“I also think that the video element might be a problem in the sense that we’ve had a lot of confession on the show,” adds Racine. “People almost forget they’re being taped, since they’re just in someone’s kitchen. If we were all sitting in a circle or lined up with cameras in our face, we wouldn’t have the same honesty or dynamic.”
“Like Pierre-Luc said, it has to be comfortable,” adds Belzil. “It could be because of the alcohol or our good vibes (laughs), but once you start filming that, you become less comfortable. You become more aware of your bad posture — well, in any case, I saw myself on Le carré de sable and I became more aware of my bad posture! But, yeah, people wouldn’t be as receptive or honest with cameras in their face.”
As Racine said, the booking process is also something that grew over time. In the early days, it was understandably more difficult to convince Quebec celebrities to go over to some dude’s apartment in Pointe St-Charles to record an Internet radio show. “These days, I even do some booking just running into people on the street,” he explains. “That’s how we got MC Gilles on the show. It’s also happened that I just write to people’s fanpages and approach them cold, but with five years of shows behind us now, it’s a lot easier to write to someone and convince them that we’re serious and that, despite the name, we’re not just drunks. Well, we’re drunks, too — but we’re not ONLY drunks.”
“And sometimes they’re just people that Gab knows,” laughs Belzil. “That’s a sign of trust in itself, that Gab is here.”
“At the beginning, it was almost always just the three of us,” says Caron. “The guests were occasional. At some point, though, we came to the conclusion that we had already told each other everything, like an old couple (laughs), and the guests became a more regular occurrence. But I do remember a time, when we recorded in Pointe St-Charles, where we depended mostly on word-of-mouth from guest to guest.”
“The new scope of podcasting helps a lot,” continues Racine. “In 2017, we had two guests on that had previously turned down our invitation to be on the show. Five years later, we had shown not only that we were serious but that people were listening.”
La Chic Régal, birthplace of 3 Bières.
3 BIÈRES’S BEST OF MTL 2017 PICKS
Best Belle Province (special question for the notoriously, almost supernaturally picky Racine, who had his first-ever hamburger at age 26 and is some sort of poutine sage)
“The one on Peel! But, in fact, the first Belle Province on the island is in Anjou, in front of Broadway Pizza.”
“I can’t believe you know so much about Belle Province!” laughs Caron.
“I would like to apologize to all the readers of Cult MTL for this.”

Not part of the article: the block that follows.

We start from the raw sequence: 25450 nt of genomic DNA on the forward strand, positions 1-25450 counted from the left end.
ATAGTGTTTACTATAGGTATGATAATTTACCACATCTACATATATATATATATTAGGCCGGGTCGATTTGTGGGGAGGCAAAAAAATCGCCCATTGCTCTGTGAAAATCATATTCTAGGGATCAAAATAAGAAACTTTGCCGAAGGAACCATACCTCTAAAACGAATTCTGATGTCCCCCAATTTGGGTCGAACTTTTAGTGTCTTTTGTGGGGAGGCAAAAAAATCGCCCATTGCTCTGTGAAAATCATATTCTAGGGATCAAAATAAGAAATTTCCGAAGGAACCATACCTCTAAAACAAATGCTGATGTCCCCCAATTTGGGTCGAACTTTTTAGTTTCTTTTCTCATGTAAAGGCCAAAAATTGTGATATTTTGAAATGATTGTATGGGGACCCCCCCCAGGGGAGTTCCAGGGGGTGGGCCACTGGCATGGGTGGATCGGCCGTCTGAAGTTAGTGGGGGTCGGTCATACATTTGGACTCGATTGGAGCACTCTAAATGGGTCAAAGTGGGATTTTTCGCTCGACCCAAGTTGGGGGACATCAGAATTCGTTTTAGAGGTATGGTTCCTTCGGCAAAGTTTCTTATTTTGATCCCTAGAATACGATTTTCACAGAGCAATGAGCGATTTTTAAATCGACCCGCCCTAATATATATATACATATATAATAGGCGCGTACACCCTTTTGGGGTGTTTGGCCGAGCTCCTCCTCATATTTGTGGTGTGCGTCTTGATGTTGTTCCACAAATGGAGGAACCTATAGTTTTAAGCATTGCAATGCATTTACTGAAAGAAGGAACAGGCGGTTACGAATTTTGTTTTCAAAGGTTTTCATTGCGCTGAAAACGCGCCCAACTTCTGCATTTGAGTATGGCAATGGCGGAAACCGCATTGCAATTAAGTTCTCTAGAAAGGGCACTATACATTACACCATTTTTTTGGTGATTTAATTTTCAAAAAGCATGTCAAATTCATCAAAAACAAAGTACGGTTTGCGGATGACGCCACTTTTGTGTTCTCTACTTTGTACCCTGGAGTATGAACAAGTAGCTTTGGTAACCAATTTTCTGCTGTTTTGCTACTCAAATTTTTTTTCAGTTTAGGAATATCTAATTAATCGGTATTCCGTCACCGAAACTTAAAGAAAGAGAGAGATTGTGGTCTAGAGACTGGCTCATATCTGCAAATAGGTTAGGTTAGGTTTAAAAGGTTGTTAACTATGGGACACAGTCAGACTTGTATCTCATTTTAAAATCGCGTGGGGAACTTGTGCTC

“For a while there was the dude on Ste-Catherine who dressed up like Spider-Man and danced,” says Belzil. “Solid weirdo. There’s a guy… I don’t know if he qualifies as a weirdo since all he’s doing is living his life, but I see him walking up and down Parc. He’s a guy that looks exactly like David Cross, but like David Cross in Arrested Development.”
(We concluded after some time that this was Tony Ezzy, who definitely qualifies as a weirdo.)
“There’s a dude who cruises around on a unicycle with a bowler hat,” says Racine. “He’s my pick.”
“I saw a guy like that in Hochelaga,” says Caron. “Might be the same one. But I’d agree with the Ste-Catherine Spider-Man.”
“I’d like to see him rotate, though,” adds Belzil. “One day, the Tobey Maguire outfit, another day, the Andrew Garfield one. There are 50 years’ worth of Spider-Man comics, there are so many costumes!”
“@charlesalexalex,” says Racine. “People have to start following this guy.”
“I was going to say the same thing!” says Caron. “He recently started tweeting at Gordon Ramsay, he kills me. He’s the guy who does Dessine Bandé, right?”
“No, that’s Alex Lévesque,” says Racine.
“Alex Lévesque should be in the mix, too,” adds Belzil.
“He doesn’t live in Montreal, though. Disqualified!” says Racine.
Best Sleazy Dive
“I have to pick two: la Chic Régal (2567 Centre) and les verres stérilisés (800 Rachel E.), says Racine. “They’re equal in my heart. Might as well shout out the bartenders while we’re at it. Hello to Thierry and Éric from les verres stérilisés and Richard and Sergio from Chic Régal.”
“Sergio, boy,” Belzil says. “He’s not in a laughing mood. He hasn’t laughed at a joke in years. Sergio laughs when he watches Benny Hill, probably, and that’s it. Someone slipping on the ice outside, that’s Sergio’s favourite. (…) I also want to mention la petite idée fixe (4857 Parc), just over here on Parc. But I want to knock off a few points because they recently removed the old, free jukebox with music from 1993 and replaced it with a big TouchTunes jukebox and that place lost a lot of its charm in the process.”
“Yannick and I went last week and they were still playing the same music in spite of the update,” says Racine.
Best Local Band
“I really like Dead Obies, but are they local?” says Caron. “There are like 60,000 people in the band, so some of them might be 450.”
“I don’t think it’s cool anymore to say Dead Obies,” says Racine. “I think we’re giving ourselves away as old farts.”
Goods & Services
“I live in Villeray, and it’s really been popping off with the specialty stores lately,” says Caron. “They just opened a Randolph boutique (347 de Castelnau E.) where I could literally spend all of my money on board games that I tell myself I’ll learn to play one day and never do… but I love going to Randolph. There’s also the EtOH brewery at Jarry and St-Denis. It’s not a sleazy dive, though — it’s very cute! There’s also a clothing store named Archive (318 Villeray), but I never feel cool enough when I walk in there. They have clothing and surfboards and they just started serving coffee, too. I love it!”
“I would like to shout out the store on Rachel, just in front of Parc Lafontaine, that’s simultaneously a coffee shop, a hairdresser, a plant store and a clothing store,” says Racine. “Lots of things happening in that store.” ■